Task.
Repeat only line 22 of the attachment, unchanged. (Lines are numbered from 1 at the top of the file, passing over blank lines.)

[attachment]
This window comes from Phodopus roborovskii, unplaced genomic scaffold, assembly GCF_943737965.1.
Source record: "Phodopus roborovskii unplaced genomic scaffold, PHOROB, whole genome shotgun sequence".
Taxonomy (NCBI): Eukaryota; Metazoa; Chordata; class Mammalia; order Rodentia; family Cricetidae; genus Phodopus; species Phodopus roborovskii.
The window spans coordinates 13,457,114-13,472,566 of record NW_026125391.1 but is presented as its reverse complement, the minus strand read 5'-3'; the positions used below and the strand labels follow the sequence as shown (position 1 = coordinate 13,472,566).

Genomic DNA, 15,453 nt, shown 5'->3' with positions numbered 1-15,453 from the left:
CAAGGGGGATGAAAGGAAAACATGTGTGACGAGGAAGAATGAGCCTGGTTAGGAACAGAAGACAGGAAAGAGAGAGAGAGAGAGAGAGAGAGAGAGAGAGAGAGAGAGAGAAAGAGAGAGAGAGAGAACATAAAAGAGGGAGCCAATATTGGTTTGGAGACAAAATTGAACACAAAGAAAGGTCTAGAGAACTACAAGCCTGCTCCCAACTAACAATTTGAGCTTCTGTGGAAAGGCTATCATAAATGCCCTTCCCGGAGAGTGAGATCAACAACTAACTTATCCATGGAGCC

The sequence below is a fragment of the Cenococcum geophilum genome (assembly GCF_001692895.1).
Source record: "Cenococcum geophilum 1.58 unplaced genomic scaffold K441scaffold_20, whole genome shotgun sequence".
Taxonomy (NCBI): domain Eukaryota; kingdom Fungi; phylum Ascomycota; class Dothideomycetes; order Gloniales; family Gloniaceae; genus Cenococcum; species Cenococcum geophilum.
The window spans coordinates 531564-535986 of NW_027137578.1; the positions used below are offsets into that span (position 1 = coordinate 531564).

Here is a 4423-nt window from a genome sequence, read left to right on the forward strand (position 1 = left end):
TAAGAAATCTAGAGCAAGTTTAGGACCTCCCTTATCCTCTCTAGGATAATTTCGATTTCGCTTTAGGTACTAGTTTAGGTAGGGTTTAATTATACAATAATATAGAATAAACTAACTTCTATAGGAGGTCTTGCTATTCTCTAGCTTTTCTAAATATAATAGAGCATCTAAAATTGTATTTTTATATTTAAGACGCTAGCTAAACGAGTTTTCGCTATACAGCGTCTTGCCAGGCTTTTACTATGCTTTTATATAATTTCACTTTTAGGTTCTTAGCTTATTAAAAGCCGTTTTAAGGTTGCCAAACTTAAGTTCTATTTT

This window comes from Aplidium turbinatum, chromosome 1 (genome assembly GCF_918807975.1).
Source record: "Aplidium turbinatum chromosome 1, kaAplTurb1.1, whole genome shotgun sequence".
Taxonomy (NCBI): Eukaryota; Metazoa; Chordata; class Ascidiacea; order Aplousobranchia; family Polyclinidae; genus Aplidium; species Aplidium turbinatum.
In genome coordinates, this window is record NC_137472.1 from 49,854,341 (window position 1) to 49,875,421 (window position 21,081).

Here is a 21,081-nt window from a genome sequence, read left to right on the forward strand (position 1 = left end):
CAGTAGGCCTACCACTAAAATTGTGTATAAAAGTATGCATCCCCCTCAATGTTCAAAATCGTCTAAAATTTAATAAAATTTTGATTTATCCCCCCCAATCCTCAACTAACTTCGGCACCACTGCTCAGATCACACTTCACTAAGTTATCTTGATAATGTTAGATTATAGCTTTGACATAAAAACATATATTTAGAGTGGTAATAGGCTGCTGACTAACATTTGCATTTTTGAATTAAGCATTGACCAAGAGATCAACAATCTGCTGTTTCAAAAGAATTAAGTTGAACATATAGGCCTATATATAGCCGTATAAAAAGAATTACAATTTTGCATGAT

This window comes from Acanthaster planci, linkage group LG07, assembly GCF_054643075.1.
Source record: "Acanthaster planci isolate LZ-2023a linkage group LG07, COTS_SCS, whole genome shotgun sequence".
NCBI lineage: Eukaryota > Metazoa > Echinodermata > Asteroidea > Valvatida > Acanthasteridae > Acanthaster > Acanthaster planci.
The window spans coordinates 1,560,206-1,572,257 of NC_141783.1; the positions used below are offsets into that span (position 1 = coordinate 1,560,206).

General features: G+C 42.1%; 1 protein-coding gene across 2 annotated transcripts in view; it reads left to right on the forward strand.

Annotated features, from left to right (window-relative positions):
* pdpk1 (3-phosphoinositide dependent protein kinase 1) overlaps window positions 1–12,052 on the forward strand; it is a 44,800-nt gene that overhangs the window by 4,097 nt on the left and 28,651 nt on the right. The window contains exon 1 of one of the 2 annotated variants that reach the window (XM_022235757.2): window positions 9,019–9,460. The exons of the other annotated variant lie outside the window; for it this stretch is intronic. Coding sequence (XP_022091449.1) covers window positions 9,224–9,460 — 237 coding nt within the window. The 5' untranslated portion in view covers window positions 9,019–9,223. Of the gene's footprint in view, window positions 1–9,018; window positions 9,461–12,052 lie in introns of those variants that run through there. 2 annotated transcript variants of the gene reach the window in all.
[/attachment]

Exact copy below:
The window spans coordinates 1,560,206-1,572,257 of NC_141783.1; the positions used below are offsets into that span (position 1 = coordinate 1,560,206).